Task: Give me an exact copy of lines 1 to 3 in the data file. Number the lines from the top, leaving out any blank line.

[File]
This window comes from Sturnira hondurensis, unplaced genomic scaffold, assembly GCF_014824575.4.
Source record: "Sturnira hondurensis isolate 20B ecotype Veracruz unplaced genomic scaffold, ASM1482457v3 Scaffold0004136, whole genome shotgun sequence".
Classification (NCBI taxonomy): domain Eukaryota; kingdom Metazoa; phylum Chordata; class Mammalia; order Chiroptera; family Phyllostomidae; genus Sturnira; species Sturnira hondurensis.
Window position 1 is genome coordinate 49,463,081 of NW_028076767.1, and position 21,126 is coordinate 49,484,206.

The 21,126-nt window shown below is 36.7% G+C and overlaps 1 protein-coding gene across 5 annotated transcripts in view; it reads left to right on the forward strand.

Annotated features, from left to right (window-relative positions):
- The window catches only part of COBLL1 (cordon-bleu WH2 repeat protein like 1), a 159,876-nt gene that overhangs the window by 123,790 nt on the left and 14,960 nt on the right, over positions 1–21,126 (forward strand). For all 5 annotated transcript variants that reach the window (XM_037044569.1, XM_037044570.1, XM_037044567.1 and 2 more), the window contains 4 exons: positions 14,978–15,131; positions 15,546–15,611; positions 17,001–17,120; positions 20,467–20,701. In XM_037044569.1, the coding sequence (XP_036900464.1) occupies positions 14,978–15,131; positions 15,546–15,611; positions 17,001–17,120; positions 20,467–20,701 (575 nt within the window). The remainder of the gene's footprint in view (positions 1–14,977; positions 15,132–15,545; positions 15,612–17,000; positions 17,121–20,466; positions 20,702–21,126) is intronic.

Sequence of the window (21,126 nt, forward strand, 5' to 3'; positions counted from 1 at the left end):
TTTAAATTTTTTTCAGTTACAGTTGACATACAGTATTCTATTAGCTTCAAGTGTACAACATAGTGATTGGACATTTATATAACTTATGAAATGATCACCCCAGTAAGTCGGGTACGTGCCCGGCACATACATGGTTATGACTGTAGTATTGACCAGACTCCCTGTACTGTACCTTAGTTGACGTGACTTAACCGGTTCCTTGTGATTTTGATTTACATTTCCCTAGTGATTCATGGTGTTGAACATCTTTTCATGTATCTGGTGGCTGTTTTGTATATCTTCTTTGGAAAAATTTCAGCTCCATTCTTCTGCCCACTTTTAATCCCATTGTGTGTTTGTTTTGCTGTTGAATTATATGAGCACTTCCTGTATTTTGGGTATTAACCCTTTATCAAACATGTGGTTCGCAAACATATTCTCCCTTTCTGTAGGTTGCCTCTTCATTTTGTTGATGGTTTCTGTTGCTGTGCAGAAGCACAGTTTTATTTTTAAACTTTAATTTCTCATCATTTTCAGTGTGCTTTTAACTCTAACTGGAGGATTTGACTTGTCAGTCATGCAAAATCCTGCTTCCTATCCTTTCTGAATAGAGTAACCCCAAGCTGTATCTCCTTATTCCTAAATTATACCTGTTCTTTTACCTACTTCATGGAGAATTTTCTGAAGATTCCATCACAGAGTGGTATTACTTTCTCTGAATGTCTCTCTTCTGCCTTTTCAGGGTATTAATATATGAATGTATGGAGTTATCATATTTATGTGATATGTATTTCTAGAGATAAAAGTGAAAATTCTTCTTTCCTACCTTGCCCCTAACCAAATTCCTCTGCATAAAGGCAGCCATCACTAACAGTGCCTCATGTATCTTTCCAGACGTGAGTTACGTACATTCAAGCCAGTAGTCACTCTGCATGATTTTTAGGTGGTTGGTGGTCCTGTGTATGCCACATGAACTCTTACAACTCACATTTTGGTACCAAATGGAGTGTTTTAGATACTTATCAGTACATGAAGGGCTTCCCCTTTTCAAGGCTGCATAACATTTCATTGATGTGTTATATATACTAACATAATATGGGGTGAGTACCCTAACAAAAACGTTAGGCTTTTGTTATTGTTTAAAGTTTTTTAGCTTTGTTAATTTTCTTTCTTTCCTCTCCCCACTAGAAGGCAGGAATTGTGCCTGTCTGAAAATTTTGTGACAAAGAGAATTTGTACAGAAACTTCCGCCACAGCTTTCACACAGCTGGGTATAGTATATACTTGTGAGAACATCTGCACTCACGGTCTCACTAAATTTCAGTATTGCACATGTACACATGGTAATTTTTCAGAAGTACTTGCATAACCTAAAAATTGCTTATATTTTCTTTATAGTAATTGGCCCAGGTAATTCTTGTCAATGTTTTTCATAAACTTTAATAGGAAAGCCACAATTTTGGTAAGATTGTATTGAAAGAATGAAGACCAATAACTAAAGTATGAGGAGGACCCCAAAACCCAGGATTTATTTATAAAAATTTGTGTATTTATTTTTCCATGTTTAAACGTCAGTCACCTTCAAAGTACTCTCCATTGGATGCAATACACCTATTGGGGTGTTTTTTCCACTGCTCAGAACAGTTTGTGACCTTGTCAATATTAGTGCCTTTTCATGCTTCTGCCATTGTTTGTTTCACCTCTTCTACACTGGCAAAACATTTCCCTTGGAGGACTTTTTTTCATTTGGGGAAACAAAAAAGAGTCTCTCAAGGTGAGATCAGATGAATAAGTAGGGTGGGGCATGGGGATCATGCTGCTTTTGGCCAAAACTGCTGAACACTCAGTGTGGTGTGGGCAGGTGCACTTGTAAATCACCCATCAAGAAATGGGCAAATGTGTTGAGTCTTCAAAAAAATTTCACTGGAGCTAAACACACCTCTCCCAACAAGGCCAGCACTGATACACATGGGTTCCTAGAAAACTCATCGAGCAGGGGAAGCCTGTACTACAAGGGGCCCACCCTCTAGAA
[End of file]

This window comes from Sturnira hondurensis, unplaced genomic scaffold, assembly GCF_014824575.4.
Source record: "Sturnira hondurensis isolate 20B ecotype Veracruz unplaced genomic scaffold, ASM1482457v3 Scaffold0004136, whole genome shotgun sequence".
Classification (NCBI taxonomy): domain Eukaryota; kingdom Metazoa; phylum Chordata; class Mammalia; order Chiroptera; family Phyllostomidae; genus Sturnira; species Sturnira hondurensis.